I don't think my brother, sister and I managed a single complete game sticking to the rules. Well, they might have, but I sure didn't.

And still the game would drag on.

In the end, to save time, my siblings and I would employ the Paris Hilton rules. We'd shuffle the properties and deal them out like deck of cards, then spend an hour negotiating the exchange of deeds. Similarly, instead of starting with a measly $1500 each, we'd dip our hands into the bank and help ourselves to about $10,000 apiece. Before the dice had even rolled there'd be houses and hotels all over the board. Start to finish, including squabbles, we'd be done in less than two hours.

I think they should get rid of the current game tokens and create a new, more appropriate set: handcuffs, shotgun, lawyer, that sort of thing. Well, it turns out, Hasbro has had similar thoughts. They are currently looking to cast off one token and introducing another.

At the moment the life expectancy of the wheelbarrow and iron aren't looking too promising. Good riddance to both of them, I say, especially the iron. I mean, the iron isn't even electric. As for replacements, well you can vote for one of the following - Guitar, Diamond Ring, Cat, Robot and Helicopter.

When I initially read about their suggested replacements I wasn't overly impressed. A helicopter? Really? Surely a yacht would be more suitable.

But then I saw the helicopter and suddenly I understood it would be the most desirable piece on the board. Not because it looked good (who chooses a token based on that?) but because they fly, meaning you could make helicopter sounds as it flies over the board, buzzing the little green houses, and, largely ignoring the dice, land the thing wherever the hell you want.

VOTE HERE to have your say.

Then we'll work on fixing Guess Who? and Game of Life  :)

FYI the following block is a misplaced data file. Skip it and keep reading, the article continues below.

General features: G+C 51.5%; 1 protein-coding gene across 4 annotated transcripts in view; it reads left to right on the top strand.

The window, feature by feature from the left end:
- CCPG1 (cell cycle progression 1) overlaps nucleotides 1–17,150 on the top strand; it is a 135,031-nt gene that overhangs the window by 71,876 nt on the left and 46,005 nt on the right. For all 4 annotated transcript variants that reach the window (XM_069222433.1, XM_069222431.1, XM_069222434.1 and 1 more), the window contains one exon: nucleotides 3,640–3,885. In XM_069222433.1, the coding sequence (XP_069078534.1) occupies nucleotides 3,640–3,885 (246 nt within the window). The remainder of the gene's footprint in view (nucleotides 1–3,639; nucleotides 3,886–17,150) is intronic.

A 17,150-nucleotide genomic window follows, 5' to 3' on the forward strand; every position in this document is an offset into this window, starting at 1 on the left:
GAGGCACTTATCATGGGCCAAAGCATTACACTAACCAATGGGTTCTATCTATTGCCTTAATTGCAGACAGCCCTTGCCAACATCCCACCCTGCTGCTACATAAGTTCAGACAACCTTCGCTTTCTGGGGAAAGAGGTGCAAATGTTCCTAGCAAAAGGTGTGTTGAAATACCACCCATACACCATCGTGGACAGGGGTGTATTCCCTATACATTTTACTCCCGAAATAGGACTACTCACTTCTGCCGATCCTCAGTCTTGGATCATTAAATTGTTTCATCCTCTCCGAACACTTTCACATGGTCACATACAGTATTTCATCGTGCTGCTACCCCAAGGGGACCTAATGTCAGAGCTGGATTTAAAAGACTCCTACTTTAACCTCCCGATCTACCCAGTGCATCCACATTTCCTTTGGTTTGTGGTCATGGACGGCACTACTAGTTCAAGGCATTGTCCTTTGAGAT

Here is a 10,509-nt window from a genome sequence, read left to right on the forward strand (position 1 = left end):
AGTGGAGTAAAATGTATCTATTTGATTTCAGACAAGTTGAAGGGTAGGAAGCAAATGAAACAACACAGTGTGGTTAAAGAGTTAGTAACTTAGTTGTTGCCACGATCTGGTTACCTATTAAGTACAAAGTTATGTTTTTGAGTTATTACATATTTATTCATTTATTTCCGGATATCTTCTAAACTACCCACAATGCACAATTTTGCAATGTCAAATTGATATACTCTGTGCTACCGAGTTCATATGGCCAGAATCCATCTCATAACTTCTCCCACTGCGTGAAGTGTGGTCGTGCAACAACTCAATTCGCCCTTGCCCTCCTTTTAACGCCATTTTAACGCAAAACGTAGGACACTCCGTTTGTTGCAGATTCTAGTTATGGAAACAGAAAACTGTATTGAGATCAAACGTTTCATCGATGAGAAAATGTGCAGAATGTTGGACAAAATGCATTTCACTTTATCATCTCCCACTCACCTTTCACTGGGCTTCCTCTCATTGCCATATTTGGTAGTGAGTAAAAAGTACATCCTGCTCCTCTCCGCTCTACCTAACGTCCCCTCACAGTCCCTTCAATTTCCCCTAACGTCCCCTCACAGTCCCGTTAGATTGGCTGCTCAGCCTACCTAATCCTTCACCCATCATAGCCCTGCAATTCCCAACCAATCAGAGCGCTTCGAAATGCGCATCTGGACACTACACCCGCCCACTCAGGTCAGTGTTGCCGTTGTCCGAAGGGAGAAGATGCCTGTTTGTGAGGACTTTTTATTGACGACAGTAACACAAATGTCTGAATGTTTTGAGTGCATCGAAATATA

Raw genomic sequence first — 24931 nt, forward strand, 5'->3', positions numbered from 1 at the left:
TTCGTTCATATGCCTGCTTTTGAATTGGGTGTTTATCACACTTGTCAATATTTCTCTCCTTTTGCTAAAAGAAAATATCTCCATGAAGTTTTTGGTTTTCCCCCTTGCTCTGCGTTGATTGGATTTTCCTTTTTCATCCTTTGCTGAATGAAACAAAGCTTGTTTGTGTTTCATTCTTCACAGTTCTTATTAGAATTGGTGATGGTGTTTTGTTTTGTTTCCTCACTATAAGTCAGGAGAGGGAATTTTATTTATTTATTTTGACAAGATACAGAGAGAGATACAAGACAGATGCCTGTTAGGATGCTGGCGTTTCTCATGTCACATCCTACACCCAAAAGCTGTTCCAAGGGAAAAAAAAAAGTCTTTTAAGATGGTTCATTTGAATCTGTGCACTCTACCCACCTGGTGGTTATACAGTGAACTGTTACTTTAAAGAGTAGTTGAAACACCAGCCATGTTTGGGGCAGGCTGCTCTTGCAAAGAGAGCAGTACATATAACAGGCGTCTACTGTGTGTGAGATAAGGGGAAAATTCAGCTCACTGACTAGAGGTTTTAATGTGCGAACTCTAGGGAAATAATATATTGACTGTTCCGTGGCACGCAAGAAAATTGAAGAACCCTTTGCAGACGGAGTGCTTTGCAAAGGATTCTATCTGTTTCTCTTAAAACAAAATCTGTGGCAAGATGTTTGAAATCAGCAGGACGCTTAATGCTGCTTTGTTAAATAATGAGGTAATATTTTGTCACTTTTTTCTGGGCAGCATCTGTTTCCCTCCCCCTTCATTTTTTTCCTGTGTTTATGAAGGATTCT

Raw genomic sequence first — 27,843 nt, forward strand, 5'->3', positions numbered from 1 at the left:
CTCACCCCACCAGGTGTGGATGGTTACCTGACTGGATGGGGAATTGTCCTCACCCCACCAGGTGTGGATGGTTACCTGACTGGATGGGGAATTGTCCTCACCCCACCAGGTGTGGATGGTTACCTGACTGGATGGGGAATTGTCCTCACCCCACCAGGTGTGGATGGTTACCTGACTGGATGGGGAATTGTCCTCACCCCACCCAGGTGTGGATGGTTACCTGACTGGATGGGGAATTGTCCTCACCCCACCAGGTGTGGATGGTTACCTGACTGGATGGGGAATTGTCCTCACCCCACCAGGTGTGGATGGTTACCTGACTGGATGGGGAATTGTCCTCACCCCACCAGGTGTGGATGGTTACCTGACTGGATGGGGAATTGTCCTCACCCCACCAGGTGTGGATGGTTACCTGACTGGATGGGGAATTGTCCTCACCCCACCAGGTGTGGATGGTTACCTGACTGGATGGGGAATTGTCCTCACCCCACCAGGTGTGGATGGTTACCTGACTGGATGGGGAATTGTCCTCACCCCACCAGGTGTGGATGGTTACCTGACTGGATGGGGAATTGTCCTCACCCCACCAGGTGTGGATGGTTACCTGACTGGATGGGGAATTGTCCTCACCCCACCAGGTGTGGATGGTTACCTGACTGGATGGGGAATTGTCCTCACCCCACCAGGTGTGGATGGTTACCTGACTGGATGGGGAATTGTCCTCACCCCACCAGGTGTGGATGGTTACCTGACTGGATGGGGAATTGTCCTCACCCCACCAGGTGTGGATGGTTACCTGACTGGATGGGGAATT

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Friday, January 11, 2013

A Father-Daughter Moment

Today it was back to the hospital with Miss9. She ended up with a wheelchair, which has greatly improved her mobility, but not before we shared one of those father-daughter moments which will probably, if the dinner conversation tonight is anything to go by, be brought up at family events for years.

You see, one of the things they were checking for today required a bit of pee.

"We just need a sample," the doctor said, holding up a plastic jar, which Miss9 handed to me the moment the doc left the room.

"Not my pee, your pee," I told her.

"You need to hold it for me," said Miss9.

"I'm not holding it," I told her, my face aghast.

"Well I can't," Miss9 countered, pointing at her cast. She was right. With her leg she was flat out holding herself on the seat.

I took this news well. "Bugger," I mumbled. I looked around for a nurse, but they were suddenly scarce. "Bugger." My absolute favourite milestone moment is when the little buggers are toilet trained. It suddenly seemed to me we were going backwards.

And it also occurred to me while I'm at the hospital, Tracey is at home with our other grommets. Coincidence? I did wonder.

Miss9, of course, thought this whole thing was hilarious. She was giggling all the way down the hall as I carried her to the bathroom.

"Now stay still," she advised me as she started.

"If I do that you'll pee all over my hand." She was laughing so much she was shaking. "Would you please stop giggling and sit still!"

Eventually we had our sample and, I'm pleased to say, I didn't spill a drop.

Still, it could have been worse. They could have requested a stool sample. No doubt, she'd have laughed so much at that I'd have ended up with the jar looking like a Mr Whippy cone.